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HHMI Program To Offer Rice Bioengineers Firsthand Training at M. D. Anderson
Rice University, The University of Texas M. D.
Anderson Cancer Center and the Howard Hughes Medical Institute (HHMI) today
announced the creation of an innovative new Ph.D. training program that will
offer Rice bioengineering students a chance to go on clinical rounds and
take coursework at M. D. Anderson.
"Over the last 50 years, there have been tremendous advances in our understanding of the molecular and cellular processes of cancer, and great progress in the treatment of a number of neoplastic disorders; however, there has been no change in the age-adjusted mortality due to cancer," said Rebecca Richards-Kortum, the principal investigator on the project and the chair of Rice's Department of Bioengineering. "We need to revolutionize the way we translate our knowledge of cancer biology into new technologies for detecting and treating cancer, and with HHMI's help we'll be doing that."
Rice and M. D. Anderson's program involves a unique training program for bioengineering Ph.D. students that integrates courses in cancer biology, clinical medicine, bioengineering and translational research; unique internships in clinical cancer care and translational research; and jointly mentored inter-disciplinary Ph.D. projects. The program marries Rice's bioengineering Ph.D. program - ranked among the nation's 10 best - with the clinical and basic science strengths of M. D. Anderson - one of the nation's top-ranked cancer hospitals.
The new program, "Translational Bioengineering for Cancer Diagnostics and Therapeutics," is funded by a four-year, $850,000 award from HHMI. Rice's program is one of 13 pioneering new translational medical research programs funded today by HHMI's "Med to Grad" initiative, supporting innovative graduate programs that introduce Ph.D. students to the world of clinical medicine.
Rice's program will build upon four joint areas of research that already exist between Rice and M. D. Anderson: computational bioengineering for design of cancer inhibiting drugs and vaccines; molecular imaging for early cancer detection; nanobiotechnology to design new cancer imaging and therapeutic agents; and cell and tissue engineering to develop effective reconstructive procedures following tumor resection.
Starting this fall, Rice will enroll seven Ph.D. students per year in the program. The students will complete courses taught jointly by M. D. Anderson and Rice faculty, and they will complete an intensive clinical cancer internship that rotations at M. D. Anderson in diagnostic imaging, surgery, radiotherapy, internal medicine, lab medicine, pathology, bone marrow transplantation and cancer prevention. The students will also carry out a translational research rotation that is co-supervised by faculty at both institutions.
"In designing and implementing this program, we're bringing together an outstanding group of faculty dedicated to translational research and education," said Dr. Michele Follen, director of M. D. Anderson's Center for Biomedical Engineering and professor of gynecologic oncology.
Richards-Kortum, Rice's Stanley C. Moore Professor of Bioengineering, said, "Rice is one of only two institutions without a medical school to win an HHMI grant under this program. This win is a testament both to the strength of Rice's and M. D. Anderson's partnership and to the caliber of their combined programs."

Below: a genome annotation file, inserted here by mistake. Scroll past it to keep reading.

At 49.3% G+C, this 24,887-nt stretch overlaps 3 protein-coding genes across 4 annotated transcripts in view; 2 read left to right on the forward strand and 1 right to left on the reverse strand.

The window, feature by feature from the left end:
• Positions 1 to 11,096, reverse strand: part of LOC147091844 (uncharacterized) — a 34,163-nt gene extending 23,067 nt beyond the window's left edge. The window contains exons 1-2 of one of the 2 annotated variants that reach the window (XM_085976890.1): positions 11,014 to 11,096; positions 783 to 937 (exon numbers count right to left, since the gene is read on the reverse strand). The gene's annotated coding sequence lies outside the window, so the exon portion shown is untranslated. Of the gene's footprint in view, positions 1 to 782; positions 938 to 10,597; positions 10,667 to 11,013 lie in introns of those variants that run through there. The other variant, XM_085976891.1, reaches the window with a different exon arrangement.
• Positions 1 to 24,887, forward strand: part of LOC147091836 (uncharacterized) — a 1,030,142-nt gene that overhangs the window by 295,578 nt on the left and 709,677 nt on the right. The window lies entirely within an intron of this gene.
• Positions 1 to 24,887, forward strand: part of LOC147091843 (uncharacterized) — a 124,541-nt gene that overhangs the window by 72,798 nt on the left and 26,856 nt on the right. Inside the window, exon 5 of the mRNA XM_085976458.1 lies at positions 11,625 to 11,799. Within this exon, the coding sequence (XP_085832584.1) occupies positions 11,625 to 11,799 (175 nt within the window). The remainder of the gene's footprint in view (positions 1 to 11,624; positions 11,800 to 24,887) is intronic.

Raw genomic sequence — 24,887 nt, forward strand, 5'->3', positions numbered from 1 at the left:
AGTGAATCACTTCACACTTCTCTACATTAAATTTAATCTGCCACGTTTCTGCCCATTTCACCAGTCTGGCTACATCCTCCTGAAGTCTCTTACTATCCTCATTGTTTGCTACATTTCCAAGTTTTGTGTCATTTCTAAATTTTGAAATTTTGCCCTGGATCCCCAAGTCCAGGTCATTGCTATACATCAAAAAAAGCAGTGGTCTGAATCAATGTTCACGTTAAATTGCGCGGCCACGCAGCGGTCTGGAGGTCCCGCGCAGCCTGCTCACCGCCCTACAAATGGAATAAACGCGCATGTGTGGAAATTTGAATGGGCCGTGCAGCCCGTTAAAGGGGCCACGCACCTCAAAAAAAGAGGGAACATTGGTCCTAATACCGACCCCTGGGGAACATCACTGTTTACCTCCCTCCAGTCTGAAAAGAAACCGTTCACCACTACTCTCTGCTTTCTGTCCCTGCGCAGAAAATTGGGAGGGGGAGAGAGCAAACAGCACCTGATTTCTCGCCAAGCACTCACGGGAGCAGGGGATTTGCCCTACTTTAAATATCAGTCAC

About Rice University:
Rice University is consistently ranked one of America's best teaching and research universities. It is distinguished by its: size: 2,850 undergraduates and 1,950 graduate students; selectivity: 10 applicants for each place in the freshman class; resources: an undergraduate student-to-faculty ratio of 6-to-1, and the fifth largest endowment per student among American universities; residential college system, which builds communities that are both close-knit and diverse; and collaborative culture, which crosses disciplines, integrates teaching and research, and intermingles undergraduate and graduate work. Rice's wooded campus is located in the nation's fourth largest city and on America's South Coast.
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About the University of Texas M.D. Anderson Cancer Center:
The University of Texas M.D. Anderson Cancer Center is one of the world's most respected centers devoted exclusively to cancer patient care, research, education and prevention. Created in 1941 as a component of The University of Texas System, M.D. Anderson is one of the nation's original three Comprehensive Cancer Centers designated by the National Cancer Act of 1971, and is one of 39 such centers today. M. D. Anderson employs more than 15,000 people, 1,069 of whom are M.D.s and Ph.Ds.
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About the Howard Hughes Medical Institute:
The Howard Hughes Medical Institute (HHMI) is a nonprofit medical research organization that employs hundreds of leading biomedical scientists working at the forefront of their fields. Through its grants program and other activities, HHMI is helping to enhance science education at all levels and maintain the vigor of biomedical science worldwide. The Institute is one of the world's largest philanthropies, with laboratories across the United States and grants programs throughout the world. Its headquarters and conference center are located in Chevy Chase, Maryland, near Washington, D.C. HHMI's endowment in fiscal year 2004 was approximately $12.8 billion.
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